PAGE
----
GET ALL YOUR NECESSITIES from the land," Srila Prabhupada often told devotees. Rural self-sufficiency promotes simple living, which helps reduce material desires to make way for Krsna consciousness. And rural living brings another benefit: On a farm we can engage many kinds of living entities in Krsna's service.
Cows give their milk for Krsna. Oxen plow the fields to offer Him grains. The dogs scare away groundhogs who dig holes that can break an ox's leg. Cats catch mice and protect the grain supply for Krsna's cows. All these creatures have their work to do for Krsna. Graceful barn swallows eat flies that bite the cows. In the morning, song birds sing a melodic symphony to greet the Deities. During the day, the honeybees industriously gather honey to make special treats for Lord Balarama. (In His incarnation as Lord Balarama, Lord Krsna is said to be very fond of honey.) In the evening, tree frogs and crickets serenade the Deities as They rest.
In any devotee community you visit, if you take note you might see that even the trees in the forest are different. Somehow they seem to know they're serving Krsna. They can sense they're lucky. The flowers are lucky: Big yellow marigolds make up Krsna's garland. Tiny white matricaria flowers decorate Srimati Radharani's hair. Fragrant pink rose petals scent the Deities' morning bath. And what about the buzzing mosquito? How is she serving Krsna? By her bite she reminds you, "There's always some kind of suffering in the material world, no matter how nice it seems. Better finish up your business here and go all the way back home, back to Godhead."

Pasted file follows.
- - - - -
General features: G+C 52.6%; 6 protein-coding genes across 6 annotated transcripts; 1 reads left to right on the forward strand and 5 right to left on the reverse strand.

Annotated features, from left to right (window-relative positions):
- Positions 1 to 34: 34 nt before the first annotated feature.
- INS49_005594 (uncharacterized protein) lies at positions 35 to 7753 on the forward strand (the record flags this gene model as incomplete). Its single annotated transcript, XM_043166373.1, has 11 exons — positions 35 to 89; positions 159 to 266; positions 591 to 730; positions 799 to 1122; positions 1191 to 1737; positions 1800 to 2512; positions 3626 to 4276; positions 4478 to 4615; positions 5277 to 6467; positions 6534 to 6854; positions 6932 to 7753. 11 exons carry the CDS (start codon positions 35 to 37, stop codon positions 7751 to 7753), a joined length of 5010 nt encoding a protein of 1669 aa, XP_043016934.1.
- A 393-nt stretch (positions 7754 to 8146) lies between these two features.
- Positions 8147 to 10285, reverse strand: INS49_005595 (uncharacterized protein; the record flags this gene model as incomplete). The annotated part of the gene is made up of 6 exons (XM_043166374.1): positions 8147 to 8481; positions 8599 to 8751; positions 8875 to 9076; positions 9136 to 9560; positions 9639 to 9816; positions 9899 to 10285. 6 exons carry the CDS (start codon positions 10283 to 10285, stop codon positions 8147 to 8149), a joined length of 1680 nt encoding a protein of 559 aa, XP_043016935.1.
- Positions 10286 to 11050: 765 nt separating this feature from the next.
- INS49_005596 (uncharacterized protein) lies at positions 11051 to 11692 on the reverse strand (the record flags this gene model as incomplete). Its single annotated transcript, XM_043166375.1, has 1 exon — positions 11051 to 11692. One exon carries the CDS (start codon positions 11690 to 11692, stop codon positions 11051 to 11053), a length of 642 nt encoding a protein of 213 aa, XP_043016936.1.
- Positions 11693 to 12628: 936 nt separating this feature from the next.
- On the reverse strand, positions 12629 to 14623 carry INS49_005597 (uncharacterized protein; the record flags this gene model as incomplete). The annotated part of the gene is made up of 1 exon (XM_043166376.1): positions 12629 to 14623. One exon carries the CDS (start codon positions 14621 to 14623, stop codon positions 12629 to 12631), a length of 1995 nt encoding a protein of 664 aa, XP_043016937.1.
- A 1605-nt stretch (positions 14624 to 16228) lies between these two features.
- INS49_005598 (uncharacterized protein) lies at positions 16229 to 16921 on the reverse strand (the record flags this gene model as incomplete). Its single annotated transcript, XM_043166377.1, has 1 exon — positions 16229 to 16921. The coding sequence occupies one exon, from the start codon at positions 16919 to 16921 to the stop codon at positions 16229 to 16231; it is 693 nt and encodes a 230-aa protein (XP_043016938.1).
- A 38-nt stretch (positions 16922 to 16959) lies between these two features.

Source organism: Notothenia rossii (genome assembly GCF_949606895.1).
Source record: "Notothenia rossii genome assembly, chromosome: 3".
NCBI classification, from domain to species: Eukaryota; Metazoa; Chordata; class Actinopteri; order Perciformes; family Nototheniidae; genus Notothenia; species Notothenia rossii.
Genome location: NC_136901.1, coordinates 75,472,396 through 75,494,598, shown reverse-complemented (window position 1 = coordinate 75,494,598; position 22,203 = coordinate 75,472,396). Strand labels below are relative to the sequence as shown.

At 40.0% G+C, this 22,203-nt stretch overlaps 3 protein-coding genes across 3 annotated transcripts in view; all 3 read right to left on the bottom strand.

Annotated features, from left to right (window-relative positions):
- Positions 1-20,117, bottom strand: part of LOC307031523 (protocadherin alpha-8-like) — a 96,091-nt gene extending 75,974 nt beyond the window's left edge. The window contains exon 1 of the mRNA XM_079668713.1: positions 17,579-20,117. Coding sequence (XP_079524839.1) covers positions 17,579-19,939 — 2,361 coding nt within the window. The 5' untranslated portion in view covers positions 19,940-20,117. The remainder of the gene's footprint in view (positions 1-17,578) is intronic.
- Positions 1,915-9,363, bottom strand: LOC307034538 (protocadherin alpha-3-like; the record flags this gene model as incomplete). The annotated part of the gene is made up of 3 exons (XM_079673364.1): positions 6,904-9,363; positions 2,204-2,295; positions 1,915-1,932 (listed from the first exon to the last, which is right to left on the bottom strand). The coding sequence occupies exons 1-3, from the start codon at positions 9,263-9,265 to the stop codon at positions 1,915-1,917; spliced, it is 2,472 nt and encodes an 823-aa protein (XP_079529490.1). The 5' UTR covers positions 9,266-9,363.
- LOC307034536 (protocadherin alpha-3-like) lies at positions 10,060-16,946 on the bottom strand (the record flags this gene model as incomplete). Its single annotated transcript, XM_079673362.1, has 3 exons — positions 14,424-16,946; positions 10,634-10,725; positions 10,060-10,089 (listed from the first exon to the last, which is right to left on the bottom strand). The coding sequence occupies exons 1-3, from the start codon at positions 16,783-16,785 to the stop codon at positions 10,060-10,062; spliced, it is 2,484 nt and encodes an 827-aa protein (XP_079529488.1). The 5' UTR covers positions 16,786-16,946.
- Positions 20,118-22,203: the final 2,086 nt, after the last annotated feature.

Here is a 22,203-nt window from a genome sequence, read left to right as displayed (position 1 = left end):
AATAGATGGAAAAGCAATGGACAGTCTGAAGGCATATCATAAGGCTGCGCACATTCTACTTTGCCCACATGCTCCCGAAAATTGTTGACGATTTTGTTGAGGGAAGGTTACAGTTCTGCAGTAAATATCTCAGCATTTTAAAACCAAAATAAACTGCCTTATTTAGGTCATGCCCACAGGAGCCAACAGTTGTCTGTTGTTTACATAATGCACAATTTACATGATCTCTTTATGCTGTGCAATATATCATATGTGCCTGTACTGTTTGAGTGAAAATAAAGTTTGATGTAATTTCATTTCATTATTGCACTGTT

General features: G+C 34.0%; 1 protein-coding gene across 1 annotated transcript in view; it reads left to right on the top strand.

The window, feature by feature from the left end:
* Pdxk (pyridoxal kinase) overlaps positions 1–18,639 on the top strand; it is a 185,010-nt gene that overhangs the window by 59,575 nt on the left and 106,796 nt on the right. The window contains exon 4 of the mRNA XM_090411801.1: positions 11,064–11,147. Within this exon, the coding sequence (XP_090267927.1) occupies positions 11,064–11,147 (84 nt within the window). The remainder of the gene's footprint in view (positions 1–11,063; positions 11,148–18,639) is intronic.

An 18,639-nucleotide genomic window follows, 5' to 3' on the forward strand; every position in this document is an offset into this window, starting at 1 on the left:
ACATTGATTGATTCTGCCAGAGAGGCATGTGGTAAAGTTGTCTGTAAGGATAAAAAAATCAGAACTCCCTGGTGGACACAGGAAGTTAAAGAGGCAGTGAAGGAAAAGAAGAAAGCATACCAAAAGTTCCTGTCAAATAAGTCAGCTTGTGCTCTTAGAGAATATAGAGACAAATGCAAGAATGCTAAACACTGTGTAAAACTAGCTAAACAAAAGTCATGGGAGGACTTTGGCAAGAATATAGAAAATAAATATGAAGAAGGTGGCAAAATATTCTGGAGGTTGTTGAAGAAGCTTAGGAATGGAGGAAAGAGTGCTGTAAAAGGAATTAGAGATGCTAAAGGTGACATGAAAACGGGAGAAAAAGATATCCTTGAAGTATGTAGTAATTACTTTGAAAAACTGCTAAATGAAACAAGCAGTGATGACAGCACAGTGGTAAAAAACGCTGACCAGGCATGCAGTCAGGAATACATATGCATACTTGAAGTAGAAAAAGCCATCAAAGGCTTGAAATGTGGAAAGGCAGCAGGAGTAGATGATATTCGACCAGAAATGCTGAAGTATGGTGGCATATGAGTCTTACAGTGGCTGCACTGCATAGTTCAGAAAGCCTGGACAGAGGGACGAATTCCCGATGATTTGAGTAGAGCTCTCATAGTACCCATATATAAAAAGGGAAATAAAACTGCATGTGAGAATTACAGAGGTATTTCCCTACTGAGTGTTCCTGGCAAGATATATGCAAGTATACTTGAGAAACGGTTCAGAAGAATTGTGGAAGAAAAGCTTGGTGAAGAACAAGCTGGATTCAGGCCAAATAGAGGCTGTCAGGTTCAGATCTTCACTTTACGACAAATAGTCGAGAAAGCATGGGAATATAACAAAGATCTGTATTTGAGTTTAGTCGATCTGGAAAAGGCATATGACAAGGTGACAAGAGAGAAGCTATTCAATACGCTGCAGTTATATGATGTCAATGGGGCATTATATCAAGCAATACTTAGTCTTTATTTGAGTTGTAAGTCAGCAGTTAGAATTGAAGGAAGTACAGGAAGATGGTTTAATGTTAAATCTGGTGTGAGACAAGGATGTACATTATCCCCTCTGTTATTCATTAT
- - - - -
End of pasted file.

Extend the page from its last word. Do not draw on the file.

Because Srila Prabhupada encouraged us to get as much of life's necessities from the land as possible, self-sufficiency means a chance for everyone to serve Krsna. The slower pace of country life, combined with chanting of Hare Krsna to purify the heart, allows us to see our garden and woodland neighbors as servants of Krsna. When that happens, their distinct personalities begin to emerge for us. Krsna is the supreme personality, and when we see other living entities in relation to Him, their personalities become more apparent. We can see we're living in a place where we're surrounded by devotees of Krsna in all forms of life.
This is the world we long for. This is the world that artists and animators vainly try to create in children's cartoons, which hold great attraction because of our natural desire to live in a place where everything is alive and conscious. But cartoons pale next to the real thing, because they lack the life-giving connection to Krsna. The more you see the different living entities in terms of their service to Krsna, the happier you become, because you see that you are always surrounded by well-wishing friends who can instantly remind you of Krsna.
I had an experience recently that reminded me how lucky we are that Srila Prabhupada has given us rural communities to train us in this awareness. I was riding on a bus from Boston to Maine. As we came into Maine I was pleased to see the long expanses of green pine forest. My mind began to drift peacefully. Then my eye caught a tiny glimpse of bright pink as the bus sped down the highway. Instantly my mind flashed to the Radha-Damodara Deities at Gita Nagari Farm in Pennsylvania. That flash of pink was a wild rose, the same kind of rose we loved to put in the Deities' morning bath at Gita Nagari. That rose was saying to me, "You remember me. I'm a servant of Radha-Damodara. It's nice that you appreciate the scenery. But don't forget who created it, and don't forget who the ultimate enjoyer is. It's Krsna. In your appreciation of the beauty of nature, remember Him. Don't forget."
Thank you, dear rose. Thanks for reminding me of Krsna. You are a true friend.
Formerly the editor of Hare Krsna Rural Life, Hare Krsna Devi Dasi is currently compiling a five-volume series of Srila Prabhupada's teachings on varnasrama and farm community development. The first volume, "Speaking about Varnasrama" is due out this fall and will be available through The Hare Krsna Catalog.